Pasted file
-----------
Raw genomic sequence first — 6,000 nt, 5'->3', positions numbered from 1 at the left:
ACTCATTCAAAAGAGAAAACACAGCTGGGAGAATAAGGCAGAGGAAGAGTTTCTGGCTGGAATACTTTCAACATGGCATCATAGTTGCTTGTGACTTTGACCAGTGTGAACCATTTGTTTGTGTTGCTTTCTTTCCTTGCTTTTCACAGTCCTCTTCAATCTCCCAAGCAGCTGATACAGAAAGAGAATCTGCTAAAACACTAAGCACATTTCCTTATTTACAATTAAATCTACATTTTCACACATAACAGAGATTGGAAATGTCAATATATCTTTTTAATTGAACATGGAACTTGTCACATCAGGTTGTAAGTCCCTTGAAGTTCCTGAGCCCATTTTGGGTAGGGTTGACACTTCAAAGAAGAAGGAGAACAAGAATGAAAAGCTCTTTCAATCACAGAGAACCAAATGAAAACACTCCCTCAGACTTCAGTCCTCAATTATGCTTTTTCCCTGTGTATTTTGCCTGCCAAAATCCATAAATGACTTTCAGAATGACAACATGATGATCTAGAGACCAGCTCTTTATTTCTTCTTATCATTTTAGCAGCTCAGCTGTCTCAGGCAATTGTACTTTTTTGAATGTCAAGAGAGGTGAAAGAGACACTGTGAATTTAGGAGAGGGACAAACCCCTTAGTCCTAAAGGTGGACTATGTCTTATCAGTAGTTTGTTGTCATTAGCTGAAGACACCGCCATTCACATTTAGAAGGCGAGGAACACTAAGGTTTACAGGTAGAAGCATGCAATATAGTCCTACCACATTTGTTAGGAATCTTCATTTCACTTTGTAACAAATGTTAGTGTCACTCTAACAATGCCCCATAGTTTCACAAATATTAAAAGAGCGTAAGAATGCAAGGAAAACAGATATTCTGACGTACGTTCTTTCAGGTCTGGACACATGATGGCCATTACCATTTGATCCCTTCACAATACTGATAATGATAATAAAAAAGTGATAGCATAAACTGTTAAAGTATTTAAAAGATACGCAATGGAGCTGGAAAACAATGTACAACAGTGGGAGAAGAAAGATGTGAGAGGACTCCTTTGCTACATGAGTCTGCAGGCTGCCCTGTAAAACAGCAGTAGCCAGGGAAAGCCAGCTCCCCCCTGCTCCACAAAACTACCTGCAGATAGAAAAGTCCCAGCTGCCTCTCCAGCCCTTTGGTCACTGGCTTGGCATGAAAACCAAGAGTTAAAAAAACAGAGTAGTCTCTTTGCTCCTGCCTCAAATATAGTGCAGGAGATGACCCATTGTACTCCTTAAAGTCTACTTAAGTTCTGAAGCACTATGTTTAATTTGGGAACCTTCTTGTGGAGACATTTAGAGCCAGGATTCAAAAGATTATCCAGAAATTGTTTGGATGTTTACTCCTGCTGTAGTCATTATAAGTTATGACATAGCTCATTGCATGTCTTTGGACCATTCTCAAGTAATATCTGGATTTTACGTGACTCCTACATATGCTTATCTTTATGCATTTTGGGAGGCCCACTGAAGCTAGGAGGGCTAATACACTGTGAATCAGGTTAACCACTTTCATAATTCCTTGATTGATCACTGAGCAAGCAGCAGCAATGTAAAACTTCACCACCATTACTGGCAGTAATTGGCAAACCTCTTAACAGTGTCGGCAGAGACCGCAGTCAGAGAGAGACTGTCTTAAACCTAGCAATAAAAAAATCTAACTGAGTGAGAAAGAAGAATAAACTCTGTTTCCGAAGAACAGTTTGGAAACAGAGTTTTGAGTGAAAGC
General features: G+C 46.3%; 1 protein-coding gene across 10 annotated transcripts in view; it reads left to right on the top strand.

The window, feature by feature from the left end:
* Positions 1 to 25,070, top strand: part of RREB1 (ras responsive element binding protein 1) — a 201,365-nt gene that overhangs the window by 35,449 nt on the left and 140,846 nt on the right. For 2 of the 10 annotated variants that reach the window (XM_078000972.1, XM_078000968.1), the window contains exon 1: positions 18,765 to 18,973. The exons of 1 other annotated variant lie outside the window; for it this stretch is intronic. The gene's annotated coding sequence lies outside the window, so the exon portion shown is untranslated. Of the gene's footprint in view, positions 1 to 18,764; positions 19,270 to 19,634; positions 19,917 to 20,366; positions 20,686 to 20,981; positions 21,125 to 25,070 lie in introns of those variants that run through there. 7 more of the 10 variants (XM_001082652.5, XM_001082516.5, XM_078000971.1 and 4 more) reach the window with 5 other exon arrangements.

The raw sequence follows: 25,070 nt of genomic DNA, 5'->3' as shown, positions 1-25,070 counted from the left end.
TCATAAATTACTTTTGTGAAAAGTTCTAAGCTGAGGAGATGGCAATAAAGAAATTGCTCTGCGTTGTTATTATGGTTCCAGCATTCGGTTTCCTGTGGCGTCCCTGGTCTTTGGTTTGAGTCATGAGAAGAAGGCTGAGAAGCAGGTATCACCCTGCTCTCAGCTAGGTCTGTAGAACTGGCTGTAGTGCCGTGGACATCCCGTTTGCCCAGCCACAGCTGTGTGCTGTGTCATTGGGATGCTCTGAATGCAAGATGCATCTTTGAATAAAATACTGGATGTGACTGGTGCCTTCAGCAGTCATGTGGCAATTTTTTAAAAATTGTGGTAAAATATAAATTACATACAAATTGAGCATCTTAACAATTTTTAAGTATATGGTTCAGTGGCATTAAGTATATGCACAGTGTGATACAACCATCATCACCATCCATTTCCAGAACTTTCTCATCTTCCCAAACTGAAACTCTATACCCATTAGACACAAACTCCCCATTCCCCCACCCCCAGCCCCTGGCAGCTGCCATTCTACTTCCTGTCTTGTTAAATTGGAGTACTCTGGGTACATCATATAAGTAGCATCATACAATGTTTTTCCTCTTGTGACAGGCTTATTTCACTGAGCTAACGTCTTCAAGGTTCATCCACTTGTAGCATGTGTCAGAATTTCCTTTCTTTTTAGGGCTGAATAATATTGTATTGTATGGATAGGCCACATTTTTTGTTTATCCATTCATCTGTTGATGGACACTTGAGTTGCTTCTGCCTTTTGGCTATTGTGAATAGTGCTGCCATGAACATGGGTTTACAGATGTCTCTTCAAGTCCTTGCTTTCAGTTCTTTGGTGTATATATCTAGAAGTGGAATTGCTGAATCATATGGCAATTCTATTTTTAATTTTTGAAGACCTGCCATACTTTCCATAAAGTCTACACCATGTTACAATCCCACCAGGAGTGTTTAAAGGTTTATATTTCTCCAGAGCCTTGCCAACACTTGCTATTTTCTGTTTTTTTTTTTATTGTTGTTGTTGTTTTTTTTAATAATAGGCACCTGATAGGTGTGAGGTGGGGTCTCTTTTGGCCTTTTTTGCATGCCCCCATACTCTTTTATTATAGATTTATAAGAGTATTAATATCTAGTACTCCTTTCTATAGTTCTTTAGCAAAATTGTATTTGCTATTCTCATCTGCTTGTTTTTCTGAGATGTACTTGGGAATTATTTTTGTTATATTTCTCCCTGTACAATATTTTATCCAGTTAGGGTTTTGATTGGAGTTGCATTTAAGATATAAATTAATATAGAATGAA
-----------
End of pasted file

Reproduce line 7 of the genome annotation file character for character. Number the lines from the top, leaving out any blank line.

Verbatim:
TCATAAATTACTTTTGTGAAAAGTTCTAAGCTGAGGAGATGGCAATAAAGAAATTGCTCTGCGTTGTTATTATGGTTCCAGCATTCGGTTTCCTGTGGCGTCCCTGGTCTTTGGTTTGAGTCATGAGAAGAAGGCTGAGAAGCAGGTATCACCCTGCTCTCAGCTAGGTCTGTAGAACTGGCTGTAGTGCCGTGGACATCCCGTTTGCCCAGCCACAGCTGTGTGCTGTGTCATTGGGATGCTCTGAATGCAAGATGCATCTTTGAATAAAATACTGGATGTGACTGGTGCCTTCAGCAGTCATGTGGCAATTTTTTAAAAATTGTGGTAAAATATAAATTACATACAAATTGAGCATCTTAACAATTTTTAAGTATATGGTTCAGTGGCATTAAGTATATGCACAGTGTGATACAACCATCATCACCATCCATTTCCAGAACTTTCTCATCTTCCCAAACTGAAACTCTATACCCATTAGACACAAACTCCCCATTCCCCCACCCCCAGCCCCTGGCAGCTGCCATTCTACTTCCTGTCTTGTTAAATTGGAGTACTCTGGGTACATCATATAAGTAGCATCATACAATGTTTTTCCTCTTGTGACAGGCTTATTTCACTGAGCTAACGTCTTCAAGGTTCATCCACTTGTAGCATGTGTCAGAATTTCCTTTCTTTTTAGGGCTGAATAATATTGTATTGTATGGATAGGCCACATTTTTTGTTTATCCATTCATCTGTTGATGGACACTTGAGTTGCTTCTGCCTTTTGGCTATTGTGAATAGTGCTGCCATGAACATGGGTTTACAGATGTCTCTTCAAGTCCTTGCTTTCAGTTCTTTGGTGTATATATCTAGAAGTGGAATTGCTGAATCATATGGCAATTCTATTTTTAATTTTTGAAGACCTGCCATACTTTCCATAAAGTCTACACCATGTTACAATCCCACCAGGAGTGTTTAAAGGTTTATATTTCTCCAGAGCCTTGCCAACACTTGCTATTTTCTGTTTTTTTTTTTATTGTTGTTGTTGTTTTTTTTAATAATAGGCACCTGATAGGTGTGAGGTGGGGTCTCTTTTGGCCTTTTTTGCATGCCCCCATACTCTTTTATTATAGATTTATAAGAGTATTAATATCTAGTACTCCTTTCTATAGTTCTTTAGCAAAATTGTATTTGCTATTCTCATCTGCTTGTTTTTCTGAGATGTACTTGGGAATTATTTTTGTTATATTTCTCCCTGTACAATATTTTATCCAGTTAGGGTTTTGATTGGAGTTGCATTTAAGATATAAATTAATATAGAATGAA